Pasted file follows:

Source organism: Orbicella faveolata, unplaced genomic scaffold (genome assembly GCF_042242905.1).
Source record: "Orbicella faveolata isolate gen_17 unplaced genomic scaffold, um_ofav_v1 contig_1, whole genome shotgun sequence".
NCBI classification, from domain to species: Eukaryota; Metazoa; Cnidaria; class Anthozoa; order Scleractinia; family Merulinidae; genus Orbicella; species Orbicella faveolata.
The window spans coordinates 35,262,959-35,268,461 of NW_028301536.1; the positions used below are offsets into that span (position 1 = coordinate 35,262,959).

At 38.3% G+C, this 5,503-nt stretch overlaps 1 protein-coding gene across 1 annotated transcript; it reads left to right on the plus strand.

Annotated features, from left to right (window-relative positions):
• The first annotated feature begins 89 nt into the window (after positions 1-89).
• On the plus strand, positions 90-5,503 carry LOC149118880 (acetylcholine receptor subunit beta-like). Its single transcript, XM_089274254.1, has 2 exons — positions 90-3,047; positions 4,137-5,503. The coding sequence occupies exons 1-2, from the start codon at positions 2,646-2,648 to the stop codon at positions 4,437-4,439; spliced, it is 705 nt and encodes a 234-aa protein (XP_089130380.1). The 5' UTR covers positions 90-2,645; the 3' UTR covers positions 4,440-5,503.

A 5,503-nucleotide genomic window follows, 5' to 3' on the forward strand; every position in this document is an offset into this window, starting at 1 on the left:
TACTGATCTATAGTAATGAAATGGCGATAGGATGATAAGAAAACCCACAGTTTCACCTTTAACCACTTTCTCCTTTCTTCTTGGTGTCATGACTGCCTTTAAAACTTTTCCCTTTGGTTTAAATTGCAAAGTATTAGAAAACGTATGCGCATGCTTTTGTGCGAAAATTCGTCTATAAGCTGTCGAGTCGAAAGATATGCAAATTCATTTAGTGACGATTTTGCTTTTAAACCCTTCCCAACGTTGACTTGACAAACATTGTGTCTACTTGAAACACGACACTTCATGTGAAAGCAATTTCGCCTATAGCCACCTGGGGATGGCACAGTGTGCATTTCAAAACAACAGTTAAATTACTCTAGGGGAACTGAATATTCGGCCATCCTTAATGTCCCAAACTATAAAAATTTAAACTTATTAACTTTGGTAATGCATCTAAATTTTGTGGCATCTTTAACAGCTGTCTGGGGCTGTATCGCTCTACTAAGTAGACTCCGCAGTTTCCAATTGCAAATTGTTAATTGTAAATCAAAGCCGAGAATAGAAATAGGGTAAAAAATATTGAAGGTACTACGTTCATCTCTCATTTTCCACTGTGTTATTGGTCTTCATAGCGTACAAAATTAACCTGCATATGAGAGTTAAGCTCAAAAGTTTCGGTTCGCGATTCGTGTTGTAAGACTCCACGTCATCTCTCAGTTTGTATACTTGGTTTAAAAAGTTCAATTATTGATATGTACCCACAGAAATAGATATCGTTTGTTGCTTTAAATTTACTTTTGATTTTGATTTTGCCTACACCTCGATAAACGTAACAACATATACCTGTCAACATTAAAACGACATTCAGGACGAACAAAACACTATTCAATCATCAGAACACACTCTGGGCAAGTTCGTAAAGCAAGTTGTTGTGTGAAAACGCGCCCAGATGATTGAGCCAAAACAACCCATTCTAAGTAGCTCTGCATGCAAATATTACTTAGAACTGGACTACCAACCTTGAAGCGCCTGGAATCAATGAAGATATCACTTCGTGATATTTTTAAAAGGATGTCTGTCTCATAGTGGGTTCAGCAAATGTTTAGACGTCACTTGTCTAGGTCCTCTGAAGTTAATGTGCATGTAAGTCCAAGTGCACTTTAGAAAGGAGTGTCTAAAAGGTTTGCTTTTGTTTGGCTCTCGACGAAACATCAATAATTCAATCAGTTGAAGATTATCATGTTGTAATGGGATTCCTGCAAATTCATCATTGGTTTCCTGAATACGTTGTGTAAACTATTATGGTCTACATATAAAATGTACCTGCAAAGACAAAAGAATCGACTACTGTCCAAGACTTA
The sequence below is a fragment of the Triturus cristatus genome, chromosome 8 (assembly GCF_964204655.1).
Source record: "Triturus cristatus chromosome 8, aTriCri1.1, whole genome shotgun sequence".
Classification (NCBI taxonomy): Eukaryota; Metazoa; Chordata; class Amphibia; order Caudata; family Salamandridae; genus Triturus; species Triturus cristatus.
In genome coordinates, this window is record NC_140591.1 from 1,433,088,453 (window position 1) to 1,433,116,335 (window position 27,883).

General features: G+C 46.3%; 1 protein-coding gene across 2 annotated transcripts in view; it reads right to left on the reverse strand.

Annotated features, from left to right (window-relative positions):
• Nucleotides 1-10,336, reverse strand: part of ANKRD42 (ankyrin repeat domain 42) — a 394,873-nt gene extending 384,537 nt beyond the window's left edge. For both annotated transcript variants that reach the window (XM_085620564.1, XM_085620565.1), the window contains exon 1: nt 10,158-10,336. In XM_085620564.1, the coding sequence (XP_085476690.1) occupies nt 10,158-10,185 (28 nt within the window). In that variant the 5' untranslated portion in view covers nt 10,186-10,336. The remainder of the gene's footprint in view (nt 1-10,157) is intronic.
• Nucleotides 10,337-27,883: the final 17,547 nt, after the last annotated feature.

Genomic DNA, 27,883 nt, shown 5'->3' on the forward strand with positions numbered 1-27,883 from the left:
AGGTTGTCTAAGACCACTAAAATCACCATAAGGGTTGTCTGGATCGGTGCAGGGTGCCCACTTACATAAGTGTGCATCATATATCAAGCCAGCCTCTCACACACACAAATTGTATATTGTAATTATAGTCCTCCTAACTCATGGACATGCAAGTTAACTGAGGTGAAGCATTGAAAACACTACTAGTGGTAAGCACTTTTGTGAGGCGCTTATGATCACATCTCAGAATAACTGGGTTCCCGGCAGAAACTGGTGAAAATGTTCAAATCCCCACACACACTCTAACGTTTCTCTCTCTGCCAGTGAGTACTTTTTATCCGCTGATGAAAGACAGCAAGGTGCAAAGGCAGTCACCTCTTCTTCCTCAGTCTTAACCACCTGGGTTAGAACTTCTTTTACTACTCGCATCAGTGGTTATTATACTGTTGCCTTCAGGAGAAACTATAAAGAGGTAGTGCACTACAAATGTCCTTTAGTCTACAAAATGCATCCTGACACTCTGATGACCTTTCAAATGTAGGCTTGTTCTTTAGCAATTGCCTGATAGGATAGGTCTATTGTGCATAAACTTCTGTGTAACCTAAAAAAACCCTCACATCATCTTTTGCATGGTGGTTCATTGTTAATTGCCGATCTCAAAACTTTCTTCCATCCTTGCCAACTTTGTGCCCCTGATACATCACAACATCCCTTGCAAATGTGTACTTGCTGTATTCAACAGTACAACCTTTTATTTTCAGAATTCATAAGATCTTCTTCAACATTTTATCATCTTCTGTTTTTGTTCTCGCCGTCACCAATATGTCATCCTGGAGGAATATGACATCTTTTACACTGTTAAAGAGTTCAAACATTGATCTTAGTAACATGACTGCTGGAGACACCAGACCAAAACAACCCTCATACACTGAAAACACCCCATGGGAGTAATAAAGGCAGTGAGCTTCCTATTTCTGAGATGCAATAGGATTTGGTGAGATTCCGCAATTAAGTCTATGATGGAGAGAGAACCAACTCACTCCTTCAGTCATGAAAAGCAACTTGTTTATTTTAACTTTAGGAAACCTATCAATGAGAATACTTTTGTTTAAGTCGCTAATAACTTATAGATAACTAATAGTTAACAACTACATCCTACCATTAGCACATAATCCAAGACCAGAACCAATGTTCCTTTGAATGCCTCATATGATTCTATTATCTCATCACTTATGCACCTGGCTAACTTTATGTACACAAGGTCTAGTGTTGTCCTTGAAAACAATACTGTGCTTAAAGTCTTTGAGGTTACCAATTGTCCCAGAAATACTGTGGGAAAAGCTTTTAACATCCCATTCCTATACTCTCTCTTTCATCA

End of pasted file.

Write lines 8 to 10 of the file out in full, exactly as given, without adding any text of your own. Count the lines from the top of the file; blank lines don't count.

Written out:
• On the plus strand, positions 90-5,503 carry LOC149118880 (acetylcholine receptor subunit beta-like). Its single transcript, XM_089274254.1, has 2 exons — positions 90-3,047; positions 4,137-5,503. The coding sequence occupies exons 1-2, from the start codon at positions 2,646-2,648 to the stop codon at positions 4,437-4,439; spliced, it is 705 nt and encodes a 234-aa protein (XP_089130380.1). The 5' UTR covers positions 90-2,645; the 3' UTR covers positions 4,440-5,503.

A 5,503-nucleotide genomic window follows, 5' to 3' on the forward strand; every position in this document is an offset into this window, starting at 1 on the left:
TACTGATCTATAGTAATGAAATGGCGATAGGATGATAAGAAAACCCACAGTTTCACCTTTAACCACTTTCTCCTTTCTTCTTGGTGTCATGACTGCCTTTAAAACTTTTCCCTTTGGTTTAAATTGCAAAGTATTAGAAAACGTATGCGCATGCTTTTGTGCGAAAATTCGTCTATAAGCTGTCGAGTCGAAAGATATGCAAATTCATTTAGTGACGATTTTGCTTTTAAACCCTTCCCAACGTTGACTTGACAAACATTGTGTCTACTTGAAACACGACACTTCATGTGAAAGCAATTTCGCCTATAGCCACCTGGGGATGGCACAGTGTGCATTTCAAAACAACAGTTAAATTACTCTAGGGGAACTGAATATTCGGCCATCCTTAATGTCCCAAACTATAAAAATTTAAACTTATTAACTTTGGTAATGCATCTAAATTTTGTGGCATCTTTAACAGCTGTCTGGGGCTGTATCGCTCTACTAAGTAGACTCCGCAGTTTCCAATTGCAAATTGTTAATTGTAAATCAAAGCCGAGAATAGAAATAGGGTAAAAAATATTGAAGGTACTACGTTCATCTCTCATTTTCCACTGTGTTATTGGTCTTCATAGCGTACAAAATTAACCTGCATATGAGAGTTAAGCTCAAAAGTTTCGGTTCGCGATTCGTGTTGTAAGACTCCACGTCATCTCTCAGTTTGTATACTTGGTTTAAAAAGTTCAATTATTGATATGTACCCACAGAAATAGATATCGTTTGTTGCTTTAAATTTACTTTTGATTTTGATTTTGCCTACACCTCGATAAACGTAACAACATATACCTGTCAACATTAAAACGACATTCAGGACGAACAAAACACTATTCAATCATCAGAACACACTCTGGGCAAGTTCGTAAAGCAAGTTGTTGTGTGAAAACGCGCCCAGATGATTGAGCCAAAACAACCCATTCTAAGTAGCTCTGCATGCAAATATTACTTAGAACTGGACTACCAACCTTGAAGCGCCTGGAATCAATGAAGATATCACTTCGTGATATTTTTAAAAGGATGTCTGTCTCATAGTGGGTTCAGCAAATGTTTAGACGTCACTTGTCTAGGTCCTCTGAAGTTAATGTGCATGTAAGTCCAAGTGCACTTTAGAAAGGAGTGTCTAAAAGGTTTGCTTTTGTTTGGCTCTCGACGAAACATCAATAATTCAATCAGTTGAAGATTATCATGTTGTAATGGGATTCCTGCAAATTCATCATTGGTTTCCTGAATACGTTGTGTAAACTATTATGGTCTACATATAAAATGTACCTGCAAAGACAAAAGAATCGACTACTGTCCAAGACTTA